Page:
Controlling stockholders sometimes seek to limit the ability of new investors in their company to interfere with future exit transactions. They may do this by requiring the new investors to agree to vote in favor of a transaction proposed by the controlling stockholder (a “drag-along agreement”) or to expressly waive any appraisal rights because those rights can create uncertainty for an exit transaction. These arrangements are frequently found in private equity-sponsored companies when there are new equity investments, but until recently there has been uncertainty as to whether they are effective.
In Manti Holdings, LLC v. Authentix Acquisition Company, Inc., the Delaware Supreme Court, in a 4 to 1 decision, held that an express agreement in advance by a sophisticated and informed stockholder for consideration to refrain from asserting appraisal rights under section 262 of the Delaware General Corporation Law (the “DGCL”) in connection with a merger of the corporation was valid notwithstanding the statutory grant of appraisal rights. In Manti, the Court was faced with investors who sold their company to a private equity firm and, in connection with rolling over merger consideration into a minority common stock interest in the acquiring company, agreed to refrain from asserting appraisal rights in a subsequent sale of that company. Those investors now sought to disclaim their agreement as invalid so that their exercise of statutory appraisal right would be recognized. The Court would have none of it, and held the “sophisticated and informed” investors to their contractual commitment. In doing so, the Court found that appraisal rights are not so fundamental a feature of the DGCL that they cannot be waived in advance, at least in the circumstances of this case.
In a bench ruling in another case addressing waiver of appraisal rights, In re Altor Bioscience Corp., the Court of Chancery, in upholding a covenant not to sue in an agreement that bound only some of the stockholders, ruled that the covenant was not a waiver of appraisal rights because a waiver of a statutory right must be express. In doing so, the court implied that an express waiver could have been valid. Although not addressed by the court, the implication of the court’s ruling is that a drag-along provision also could be valid notwithstanding that voting the shares in favor of the transaction creating appraisal rights would prevent the exercise of those rights. Presumably, in those situations the analysis in Manti regarding the nature of the affected stockholders would be applicable in determining whether the agreement to vote in favor and forgo appraisal rights would be given effect.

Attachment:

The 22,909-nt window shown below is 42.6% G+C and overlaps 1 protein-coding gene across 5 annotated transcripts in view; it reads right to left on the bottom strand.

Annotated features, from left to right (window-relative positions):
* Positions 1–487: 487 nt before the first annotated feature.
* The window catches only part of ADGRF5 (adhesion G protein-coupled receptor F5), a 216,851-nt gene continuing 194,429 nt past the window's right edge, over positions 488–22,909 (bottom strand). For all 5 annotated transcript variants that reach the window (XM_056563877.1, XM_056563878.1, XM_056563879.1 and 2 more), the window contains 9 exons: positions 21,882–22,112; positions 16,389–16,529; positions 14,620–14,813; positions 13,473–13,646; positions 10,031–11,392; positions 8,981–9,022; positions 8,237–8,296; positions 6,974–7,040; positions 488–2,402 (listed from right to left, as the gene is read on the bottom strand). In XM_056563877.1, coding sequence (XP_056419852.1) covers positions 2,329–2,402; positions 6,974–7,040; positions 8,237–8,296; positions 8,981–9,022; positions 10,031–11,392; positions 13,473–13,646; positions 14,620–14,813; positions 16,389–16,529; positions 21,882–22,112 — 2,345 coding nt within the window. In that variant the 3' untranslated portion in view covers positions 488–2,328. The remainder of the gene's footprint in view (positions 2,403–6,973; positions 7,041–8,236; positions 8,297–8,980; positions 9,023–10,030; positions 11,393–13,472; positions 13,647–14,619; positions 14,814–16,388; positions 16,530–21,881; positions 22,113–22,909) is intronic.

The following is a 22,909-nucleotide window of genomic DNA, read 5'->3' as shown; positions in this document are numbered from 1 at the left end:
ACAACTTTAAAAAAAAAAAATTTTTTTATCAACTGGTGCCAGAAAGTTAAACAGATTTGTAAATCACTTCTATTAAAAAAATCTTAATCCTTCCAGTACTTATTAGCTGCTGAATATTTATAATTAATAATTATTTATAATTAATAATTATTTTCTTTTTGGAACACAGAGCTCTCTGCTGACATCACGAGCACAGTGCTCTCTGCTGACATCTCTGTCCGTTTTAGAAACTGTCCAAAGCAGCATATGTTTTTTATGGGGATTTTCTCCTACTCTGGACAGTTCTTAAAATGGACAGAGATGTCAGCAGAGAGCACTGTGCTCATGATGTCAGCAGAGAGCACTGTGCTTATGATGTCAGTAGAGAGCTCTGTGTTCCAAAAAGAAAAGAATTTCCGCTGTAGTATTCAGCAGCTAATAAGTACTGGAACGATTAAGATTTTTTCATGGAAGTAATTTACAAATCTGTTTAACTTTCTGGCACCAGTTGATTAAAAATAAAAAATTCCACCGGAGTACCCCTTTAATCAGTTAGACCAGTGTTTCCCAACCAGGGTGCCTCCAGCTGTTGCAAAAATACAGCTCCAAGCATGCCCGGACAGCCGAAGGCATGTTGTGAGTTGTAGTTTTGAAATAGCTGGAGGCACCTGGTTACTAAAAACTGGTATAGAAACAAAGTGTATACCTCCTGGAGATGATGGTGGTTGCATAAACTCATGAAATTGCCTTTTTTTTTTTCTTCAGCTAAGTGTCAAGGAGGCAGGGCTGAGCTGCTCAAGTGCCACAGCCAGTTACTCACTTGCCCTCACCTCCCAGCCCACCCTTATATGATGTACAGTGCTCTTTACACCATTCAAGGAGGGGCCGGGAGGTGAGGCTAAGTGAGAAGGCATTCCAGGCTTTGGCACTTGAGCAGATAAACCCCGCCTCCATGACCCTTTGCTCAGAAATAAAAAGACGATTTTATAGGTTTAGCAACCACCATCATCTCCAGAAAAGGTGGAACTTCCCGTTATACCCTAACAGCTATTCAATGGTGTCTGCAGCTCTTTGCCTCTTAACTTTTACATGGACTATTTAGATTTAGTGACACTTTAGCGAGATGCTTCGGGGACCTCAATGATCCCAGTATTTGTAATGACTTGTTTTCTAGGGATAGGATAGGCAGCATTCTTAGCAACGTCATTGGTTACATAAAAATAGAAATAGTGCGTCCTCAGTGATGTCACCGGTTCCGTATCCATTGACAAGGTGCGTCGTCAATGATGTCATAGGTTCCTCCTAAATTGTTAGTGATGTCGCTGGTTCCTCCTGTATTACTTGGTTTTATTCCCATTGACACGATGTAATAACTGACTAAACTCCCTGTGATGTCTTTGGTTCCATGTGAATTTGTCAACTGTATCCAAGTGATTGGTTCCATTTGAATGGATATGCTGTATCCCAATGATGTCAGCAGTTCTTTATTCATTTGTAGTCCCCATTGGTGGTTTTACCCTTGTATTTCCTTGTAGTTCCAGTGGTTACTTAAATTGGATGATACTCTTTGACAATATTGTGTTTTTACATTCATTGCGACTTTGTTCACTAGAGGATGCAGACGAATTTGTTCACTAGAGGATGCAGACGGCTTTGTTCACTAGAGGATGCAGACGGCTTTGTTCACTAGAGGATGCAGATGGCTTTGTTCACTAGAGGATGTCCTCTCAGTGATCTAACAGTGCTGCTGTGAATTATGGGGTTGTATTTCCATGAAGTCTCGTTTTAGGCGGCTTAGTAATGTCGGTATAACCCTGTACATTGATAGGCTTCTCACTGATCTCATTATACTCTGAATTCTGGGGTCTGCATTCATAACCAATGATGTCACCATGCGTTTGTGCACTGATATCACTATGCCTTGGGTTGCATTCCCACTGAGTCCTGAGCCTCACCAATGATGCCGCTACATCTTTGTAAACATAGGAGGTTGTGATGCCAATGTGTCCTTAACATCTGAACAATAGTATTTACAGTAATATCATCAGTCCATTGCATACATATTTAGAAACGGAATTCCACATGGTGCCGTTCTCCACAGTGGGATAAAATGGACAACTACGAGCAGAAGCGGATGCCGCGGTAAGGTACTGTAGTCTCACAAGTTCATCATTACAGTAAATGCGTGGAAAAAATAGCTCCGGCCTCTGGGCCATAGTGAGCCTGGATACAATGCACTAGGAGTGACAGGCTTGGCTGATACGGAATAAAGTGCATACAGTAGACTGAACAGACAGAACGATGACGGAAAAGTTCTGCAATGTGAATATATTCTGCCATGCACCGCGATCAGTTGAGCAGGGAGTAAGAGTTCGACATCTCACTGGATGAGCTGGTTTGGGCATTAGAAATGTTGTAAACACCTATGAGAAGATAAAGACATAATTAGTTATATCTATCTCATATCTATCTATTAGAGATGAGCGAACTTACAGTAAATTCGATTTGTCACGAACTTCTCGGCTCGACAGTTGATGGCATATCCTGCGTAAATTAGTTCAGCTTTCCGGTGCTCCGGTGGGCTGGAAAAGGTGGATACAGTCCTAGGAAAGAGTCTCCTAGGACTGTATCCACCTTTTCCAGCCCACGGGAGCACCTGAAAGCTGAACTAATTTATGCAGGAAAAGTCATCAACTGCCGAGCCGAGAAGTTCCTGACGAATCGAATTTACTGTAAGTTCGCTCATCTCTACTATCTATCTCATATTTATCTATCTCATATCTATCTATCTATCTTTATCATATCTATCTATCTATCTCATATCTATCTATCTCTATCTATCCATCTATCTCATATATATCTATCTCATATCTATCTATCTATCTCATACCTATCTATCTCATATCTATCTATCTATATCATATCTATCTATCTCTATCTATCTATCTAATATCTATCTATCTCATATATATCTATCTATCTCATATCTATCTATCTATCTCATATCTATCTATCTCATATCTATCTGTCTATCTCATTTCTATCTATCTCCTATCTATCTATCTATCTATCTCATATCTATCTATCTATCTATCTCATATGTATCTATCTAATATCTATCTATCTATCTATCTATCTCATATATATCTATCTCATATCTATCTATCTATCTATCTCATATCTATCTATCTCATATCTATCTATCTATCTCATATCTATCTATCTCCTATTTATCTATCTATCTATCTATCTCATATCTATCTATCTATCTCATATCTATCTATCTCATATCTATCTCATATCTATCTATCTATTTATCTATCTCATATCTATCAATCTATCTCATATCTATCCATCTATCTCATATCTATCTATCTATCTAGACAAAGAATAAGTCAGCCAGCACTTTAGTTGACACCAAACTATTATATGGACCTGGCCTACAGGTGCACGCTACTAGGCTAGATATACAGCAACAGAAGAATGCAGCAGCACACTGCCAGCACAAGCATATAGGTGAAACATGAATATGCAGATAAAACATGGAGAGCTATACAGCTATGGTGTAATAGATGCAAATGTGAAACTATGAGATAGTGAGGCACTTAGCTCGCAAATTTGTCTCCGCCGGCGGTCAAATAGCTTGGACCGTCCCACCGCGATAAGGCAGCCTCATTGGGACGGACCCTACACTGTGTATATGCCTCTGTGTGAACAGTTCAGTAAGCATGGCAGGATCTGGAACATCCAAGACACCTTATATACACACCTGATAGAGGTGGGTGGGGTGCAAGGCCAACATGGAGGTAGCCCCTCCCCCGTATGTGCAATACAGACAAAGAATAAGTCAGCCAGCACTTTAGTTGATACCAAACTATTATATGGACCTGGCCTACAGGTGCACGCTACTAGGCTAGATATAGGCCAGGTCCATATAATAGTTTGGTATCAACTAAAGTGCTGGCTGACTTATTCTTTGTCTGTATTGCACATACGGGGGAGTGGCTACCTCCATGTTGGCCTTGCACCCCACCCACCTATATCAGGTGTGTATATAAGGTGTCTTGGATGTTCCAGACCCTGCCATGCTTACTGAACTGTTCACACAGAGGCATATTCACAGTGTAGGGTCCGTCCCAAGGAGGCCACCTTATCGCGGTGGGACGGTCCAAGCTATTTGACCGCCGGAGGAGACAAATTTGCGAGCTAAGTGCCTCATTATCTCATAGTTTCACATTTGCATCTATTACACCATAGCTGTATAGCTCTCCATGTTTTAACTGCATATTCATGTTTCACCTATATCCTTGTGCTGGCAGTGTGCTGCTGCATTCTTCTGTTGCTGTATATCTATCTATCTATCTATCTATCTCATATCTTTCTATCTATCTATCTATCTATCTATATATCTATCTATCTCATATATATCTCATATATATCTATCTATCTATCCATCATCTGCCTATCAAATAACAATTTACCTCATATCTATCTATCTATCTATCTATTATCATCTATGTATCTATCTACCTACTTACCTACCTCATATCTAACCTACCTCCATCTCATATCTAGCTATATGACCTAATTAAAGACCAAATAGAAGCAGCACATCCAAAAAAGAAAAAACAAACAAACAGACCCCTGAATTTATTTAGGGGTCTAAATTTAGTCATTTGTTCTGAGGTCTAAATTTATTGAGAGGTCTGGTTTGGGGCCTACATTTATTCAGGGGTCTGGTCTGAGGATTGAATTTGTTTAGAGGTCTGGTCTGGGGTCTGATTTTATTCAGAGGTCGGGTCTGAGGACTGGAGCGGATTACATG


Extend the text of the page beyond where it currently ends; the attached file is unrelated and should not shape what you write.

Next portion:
The Manti decision now clarifies that in the right circumstances a drag-along agreement and an express waiver of appraisal rights will be given effect, notwithstanding the statutory grant of appraisal rights. While Manti provides some insight as to what those circumstances might be and when appraisal rights cannot be denied, the parameters of when a waiver of appraisal rights will be effective remains to be further defined.
 2021 WL 4165159 (Del. Sept. 13, 2021), reargument denied on Oct. 1, 2021. The Delaware Supreme Court affirmed the decision of the Delaware Court of Chancery in 2019 WL 3814453 (Del. Ch. Aug. 14, 2019), which denied reargument of 2018 WL 4698255 (Del. Ch. Oct. 1, 2018).
 Tr. of Record, C.A. No. 0466-JRS (Del. Ch. May 15, 2019).